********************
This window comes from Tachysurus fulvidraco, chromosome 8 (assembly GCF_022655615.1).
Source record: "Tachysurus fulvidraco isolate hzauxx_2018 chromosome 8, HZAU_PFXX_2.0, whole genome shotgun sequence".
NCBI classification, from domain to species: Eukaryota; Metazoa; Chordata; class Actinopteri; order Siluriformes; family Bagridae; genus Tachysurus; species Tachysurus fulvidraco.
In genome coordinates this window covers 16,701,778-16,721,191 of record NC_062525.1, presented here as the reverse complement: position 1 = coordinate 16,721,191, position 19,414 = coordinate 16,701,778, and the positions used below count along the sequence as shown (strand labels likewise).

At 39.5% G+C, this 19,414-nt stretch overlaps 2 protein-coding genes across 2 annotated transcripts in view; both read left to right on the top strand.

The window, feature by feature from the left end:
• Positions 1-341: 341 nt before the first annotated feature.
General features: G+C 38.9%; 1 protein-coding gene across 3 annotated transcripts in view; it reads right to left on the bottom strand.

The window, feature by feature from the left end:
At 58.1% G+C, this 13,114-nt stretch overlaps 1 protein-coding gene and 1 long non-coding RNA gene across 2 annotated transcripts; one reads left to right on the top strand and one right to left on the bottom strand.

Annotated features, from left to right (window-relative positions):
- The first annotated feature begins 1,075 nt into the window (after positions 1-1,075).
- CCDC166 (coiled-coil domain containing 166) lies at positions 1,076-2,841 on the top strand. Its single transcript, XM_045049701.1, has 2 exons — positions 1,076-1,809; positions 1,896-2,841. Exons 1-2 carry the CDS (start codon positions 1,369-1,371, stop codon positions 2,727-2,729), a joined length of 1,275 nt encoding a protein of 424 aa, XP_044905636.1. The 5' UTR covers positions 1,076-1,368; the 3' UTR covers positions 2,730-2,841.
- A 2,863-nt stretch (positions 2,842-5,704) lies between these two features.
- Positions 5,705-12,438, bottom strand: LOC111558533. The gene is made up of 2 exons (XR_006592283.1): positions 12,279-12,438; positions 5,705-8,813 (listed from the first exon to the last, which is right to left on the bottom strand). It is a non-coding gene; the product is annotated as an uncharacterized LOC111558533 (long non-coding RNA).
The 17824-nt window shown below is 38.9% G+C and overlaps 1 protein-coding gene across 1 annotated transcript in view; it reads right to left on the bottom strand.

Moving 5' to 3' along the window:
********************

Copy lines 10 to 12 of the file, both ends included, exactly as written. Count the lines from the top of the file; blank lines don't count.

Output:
At 58.1% G+C, this 13,114-nt stretch overlaps 1 protein-coding gene and 1 long non-coding RNA gene across 2 annotated transcripts; one reads left to right on the top strand and one right to left on the bottom strand.

Annotated features, from left to right (window-relative positions):
- The first annotated feature begins 1,075 nt into the window (after positions 1-1,075).